©Gonzalo de Miceu/

How to Water a Jade Plant: 8 Critical Care Tips

How you water a jade plant is just as important as how often it’s watered.

By far, the best way is watering from beneath. Sit your jade in a bowl of tepid water for half an hour. This enables soil saturation, and the jade will suck up what it needs from the wet soil.

After half an hour’s soak, place your jade plant on the draining board so excess water can run off. This bit is really important because consistently saturated soil rots out roots. Don’t ever let your jade sit in a pot of water for days on end.

So, that’s the watering sort out, what else keeps a jade plant in rude health?

1. Best Container for a Jade Plant

Hand tidying a Jade plant pot. Row of potted plants on a balcony, urban jungle concept

Jade plants like to be a bit rootbound – so a four-six-inch non-glazed pot is good for young plants.

Image: Sahana M S, Shutterstock

©Sahana M S/

Jade plants have small and shallow root systems, so they do not need a large container. They prefer feeling slightly rootbound, and smaller pots mean less excess water hangs around to rot its roots. A four-to-six-inch pot works well for younger plants, but as they grow, jade plants become top-heavy, so a heavy container is best to avoid toppling.

In terms of material, an unglazed clay pot is best because it allows excess moisture to evaporate through the walls. Keeping jade plants healthy is all about getting rid of excess moisture ASAP.

No matter what material you choose, a jade plant’s container must have a drainage hole.

Tall jade plants need a heavy container to prevent toppling.


2. Best Jade Plant Soil

Indoor potted plant care in spring. A caucasian woman mixing plant soil with perlite in the container. Top view.

MIxing perlite with potting soil with potting soil improves drainage for succulents.

Image: Cem Selvi, Shutterstock

©Cem Selvi/

It’ll come as no surprise that succulent jade plants need loose free-draining soil, so water can quickly drain from their roots. A succulent potting mix is best, but you can make your own from a 50/50 mix of household potting compost and perlite.

Perlite is important because it creates air pockets and space for water to escape. Hard, damp soil is a disaster zone for jade plants.

One last tip concerning soil — jades prefer neutral to acidic potting mix, which is how ready-made succulent potting mix is presented.

3. Repotting a Jade Plant

Woman gardeners transplanting jade plant in plastic pots on wooden table. Concept of home garden. Spring time. Taking care of home plants

When you see roots peeking from the surface – it is time to transplant to a bigger pot.

Image: Krichevtseva, Shutterstock


Jade plants don’t need repotting as often as large-leafed foliage plants because they’re slower growing. They can happily live in the same pot for several years if the top inch or so of soil is replenished. However, when you spot roots peeking from the surface, it’s time to upgrade. Here’s how:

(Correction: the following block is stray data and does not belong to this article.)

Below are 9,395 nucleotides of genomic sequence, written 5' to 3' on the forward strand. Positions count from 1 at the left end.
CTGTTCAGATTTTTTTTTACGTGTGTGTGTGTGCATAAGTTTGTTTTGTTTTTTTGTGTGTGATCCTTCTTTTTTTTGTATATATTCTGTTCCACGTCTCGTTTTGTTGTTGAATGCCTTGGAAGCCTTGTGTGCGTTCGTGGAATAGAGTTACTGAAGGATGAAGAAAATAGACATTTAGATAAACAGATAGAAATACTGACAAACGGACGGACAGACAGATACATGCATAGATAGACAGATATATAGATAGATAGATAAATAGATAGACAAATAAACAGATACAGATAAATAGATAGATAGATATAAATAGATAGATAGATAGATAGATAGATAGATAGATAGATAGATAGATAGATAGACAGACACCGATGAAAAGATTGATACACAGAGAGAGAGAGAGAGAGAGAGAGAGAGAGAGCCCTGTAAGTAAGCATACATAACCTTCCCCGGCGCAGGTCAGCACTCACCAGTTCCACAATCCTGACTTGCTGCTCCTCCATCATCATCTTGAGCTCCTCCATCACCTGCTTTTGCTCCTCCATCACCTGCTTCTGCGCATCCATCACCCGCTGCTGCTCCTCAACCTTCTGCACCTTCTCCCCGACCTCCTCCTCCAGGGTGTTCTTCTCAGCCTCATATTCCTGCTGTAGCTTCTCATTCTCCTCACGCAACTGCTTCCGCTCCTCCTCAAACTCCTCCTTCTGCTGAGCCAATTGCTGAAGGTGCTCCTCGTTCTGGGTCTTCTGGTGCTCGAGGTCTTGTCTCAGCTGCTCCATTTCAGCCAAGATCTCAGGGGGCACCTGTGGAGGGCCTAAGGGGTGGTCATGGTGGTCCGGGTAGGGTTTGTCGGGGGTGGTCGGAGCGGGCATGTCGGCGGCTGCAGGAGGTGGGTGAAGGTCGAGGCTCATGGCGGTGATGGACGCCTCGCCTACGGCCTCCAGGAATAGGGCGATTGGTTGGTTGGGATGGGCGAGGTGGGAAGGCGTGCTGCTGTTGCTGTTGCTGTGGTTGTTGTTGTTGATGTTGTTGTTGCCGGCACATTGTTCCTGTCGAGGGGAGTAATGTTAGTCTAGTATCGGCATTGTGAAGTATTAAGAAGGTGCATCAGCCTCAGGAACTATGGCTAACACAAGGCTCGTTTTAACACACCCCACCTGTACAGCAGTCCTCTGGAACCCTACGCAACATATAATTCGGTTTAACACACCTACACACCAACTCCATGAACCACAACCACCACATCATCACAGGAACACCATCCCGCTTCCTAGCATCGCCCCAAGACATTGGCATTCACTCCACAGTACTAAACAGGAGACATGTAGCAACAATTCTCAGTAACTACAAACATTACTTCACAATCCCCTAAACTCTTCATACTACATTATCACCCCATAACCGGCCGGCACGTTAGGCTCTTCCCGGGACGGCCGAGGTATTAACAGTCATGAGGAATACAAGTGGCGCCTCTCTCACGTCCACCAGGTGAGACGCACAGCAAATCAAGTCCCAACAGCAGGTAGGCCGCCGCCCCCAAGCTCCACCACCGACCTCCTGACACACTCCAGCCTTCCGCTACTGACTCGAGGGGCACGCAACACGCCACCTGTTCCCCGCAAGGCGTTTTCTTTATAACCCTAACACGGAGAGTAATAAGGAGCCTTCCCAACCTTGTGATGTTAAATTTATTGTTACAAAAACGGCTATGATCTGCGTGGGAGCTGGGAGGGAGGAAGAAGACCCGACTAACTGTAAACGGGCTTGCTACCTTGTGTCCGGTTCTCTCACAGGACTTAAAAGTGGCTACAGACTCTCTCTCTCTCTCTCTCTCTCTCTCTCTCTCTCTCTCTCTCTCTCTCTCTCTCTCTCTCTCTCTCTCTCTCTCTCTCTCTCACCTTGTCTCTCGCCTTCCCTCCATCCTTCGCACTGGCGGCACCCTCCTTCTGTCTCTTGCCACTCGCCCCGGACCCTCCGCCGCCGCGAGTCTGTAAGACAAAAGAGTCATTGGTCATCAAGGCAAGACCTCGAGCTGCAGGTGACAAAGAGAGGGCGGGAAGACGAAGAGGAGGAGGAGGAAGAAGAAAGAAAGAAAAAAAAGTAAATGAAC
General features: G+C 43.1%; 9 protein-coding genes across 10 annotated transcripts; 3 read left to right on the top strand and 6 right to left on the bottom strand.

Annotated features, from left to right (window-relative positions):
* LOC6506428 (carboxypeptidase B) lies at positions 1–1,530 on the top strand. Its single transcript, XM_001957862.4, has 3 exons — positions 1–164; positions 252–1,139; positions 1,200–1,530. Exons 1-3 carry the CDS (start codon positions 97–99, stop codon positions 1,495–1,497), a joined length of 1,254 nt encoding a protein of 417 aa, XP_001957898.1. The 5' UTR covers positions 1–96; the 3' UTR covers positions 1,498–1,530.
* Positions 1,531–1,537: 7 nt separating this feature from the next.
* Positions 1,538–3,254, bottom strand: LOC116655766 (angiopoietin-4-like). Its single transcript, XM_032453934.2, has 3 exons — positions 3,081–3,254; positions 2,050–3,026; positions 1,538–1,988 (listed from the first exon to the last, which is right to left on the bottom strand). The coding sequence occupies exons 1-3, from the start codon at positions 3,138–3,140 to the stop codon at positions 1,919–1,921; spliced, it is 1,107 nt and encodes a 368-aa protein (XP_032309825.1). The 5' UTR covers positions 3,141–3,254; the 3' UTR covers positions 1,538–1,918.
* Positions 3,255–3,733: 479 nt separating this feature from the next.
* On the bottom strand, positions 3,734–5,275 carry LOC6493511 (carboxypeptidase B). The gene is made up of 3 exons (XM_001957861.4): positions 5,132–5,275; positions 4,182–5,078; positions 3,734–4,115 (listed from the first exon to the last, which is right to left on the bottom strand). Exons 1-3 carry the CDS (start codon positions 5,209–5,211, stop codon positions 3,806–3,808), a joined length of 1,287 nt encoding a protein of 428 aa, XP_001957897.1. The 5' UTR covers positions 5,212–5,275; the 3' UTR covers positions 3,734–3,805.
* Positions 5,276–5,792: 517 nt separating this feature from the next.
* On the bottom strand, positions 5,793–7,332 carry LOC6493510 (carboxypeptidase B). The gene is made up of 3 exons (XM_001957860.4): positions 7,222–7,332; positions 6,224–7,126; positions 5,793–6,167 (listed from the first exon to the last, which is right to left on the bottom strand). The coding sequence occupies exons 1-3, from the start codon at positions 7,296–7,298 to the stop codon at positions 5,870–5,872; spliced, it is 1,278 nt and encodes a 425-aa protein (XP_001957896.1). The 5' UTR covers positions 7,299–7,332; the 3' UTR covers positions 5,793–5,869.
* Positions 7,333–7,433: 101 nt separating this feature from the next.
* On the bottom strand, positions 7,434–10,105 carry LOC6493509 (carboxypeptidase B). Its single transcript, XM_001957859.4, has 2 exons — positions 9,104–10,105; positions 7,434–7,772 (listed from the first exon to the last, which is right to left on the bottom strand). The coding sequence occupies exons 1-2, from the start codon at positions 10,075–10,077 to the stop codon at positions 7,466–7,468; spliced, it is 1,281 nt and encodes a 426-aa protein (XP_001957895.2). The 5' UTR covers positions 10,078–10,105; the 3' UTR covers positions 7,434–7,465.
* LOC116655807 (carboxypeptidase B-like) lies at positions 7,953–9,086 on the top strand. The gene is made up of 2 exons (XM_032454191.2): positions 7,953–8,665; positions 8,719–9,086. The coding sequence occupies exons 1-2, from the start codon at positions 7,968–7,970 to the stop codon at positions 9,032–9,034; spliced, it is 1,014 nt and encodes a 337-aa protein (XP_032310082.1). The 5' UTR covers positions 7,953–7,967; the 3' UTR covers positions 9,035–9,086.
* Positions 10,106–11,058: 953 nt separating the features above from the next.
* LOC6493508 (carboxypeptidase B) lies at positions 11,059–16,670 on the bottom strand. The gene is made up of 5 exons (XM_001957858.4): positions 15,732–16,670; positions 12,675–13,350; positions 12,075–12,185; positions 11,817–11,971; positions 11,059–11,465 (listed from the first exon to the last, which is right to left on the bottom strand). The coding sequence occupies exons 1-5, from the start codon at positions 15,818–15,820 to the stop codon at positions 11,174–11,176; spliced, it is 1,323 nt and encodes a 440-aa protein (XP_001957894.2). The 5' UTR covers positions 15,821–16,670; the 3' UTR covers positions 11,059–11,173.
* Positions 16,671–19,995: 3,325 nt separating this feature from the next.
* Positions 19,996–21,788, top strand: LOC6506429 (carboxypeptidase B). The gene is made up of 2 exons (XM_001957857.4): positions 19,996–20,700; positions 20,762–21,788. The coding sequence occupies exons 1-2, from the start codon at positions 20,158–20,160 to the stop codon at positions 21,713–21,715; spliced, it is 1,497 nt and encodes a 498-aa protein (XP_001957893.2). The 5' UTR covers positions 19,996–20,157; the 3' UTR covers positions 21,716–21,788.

• Make sure your jade is dry.
  • Gently pull the jade from its pot. Run a knife around the edges to loosen its roots if necessary.
  • Tap old soil off and remove any dead or rotting roots. If you spot rotting roots, treat them with a fungicide.
  • Place it in the new pot and backfill the edges with fresh succulent potting mix.
  • Leave it for a few days before watering to avoid any rot complications.

Repot jade plants when roots emerge from the drainage hole or surface soil.

©HD Photographer Pro/

4. How Much Light Does a Jade Plant Need?

Light is very important to a jade plant. They hail from sunny South Africa, so no surprise they need a sunny spot. A south or west-facing window sill is perfect.

Jades need around six hours of sunlight each day, but the light must be indirect. Direct sunlight, magnified by a window pane, scorches their succulent leaves. Use a net curtain to block direct light, or position your jade further back.

Modern room interior with armchair and curtains

Net curtains can prevent sun scorch damage to succulent houseplant like jades.

©Africa Studio/

Watch for seasonal changes that mean sunlight that didn’t hit the jade plant in spring scorches in mid-summer.

Jades that are not receiving enough light will react by growing “leggy.” This creates a long stem with leaves spaced far apart. If your jade appears leggy, it needs a brighter spot. A good way to check is by examining its leaves. Happy jades blush a red tint on their foliage margins.

Be sure to turn your jade plant a ¼ spin each week so all sides receive enough light. If you don’t spin it, you’ll find one side grows faster and looks healthier.

5. How to Fertilize a Jade

Slow down and go easy with fertilizer because jade plants aren’t keen on it. Too much or too strong fertilizer burns its roots, which leads to the root rot we’ve come to fear.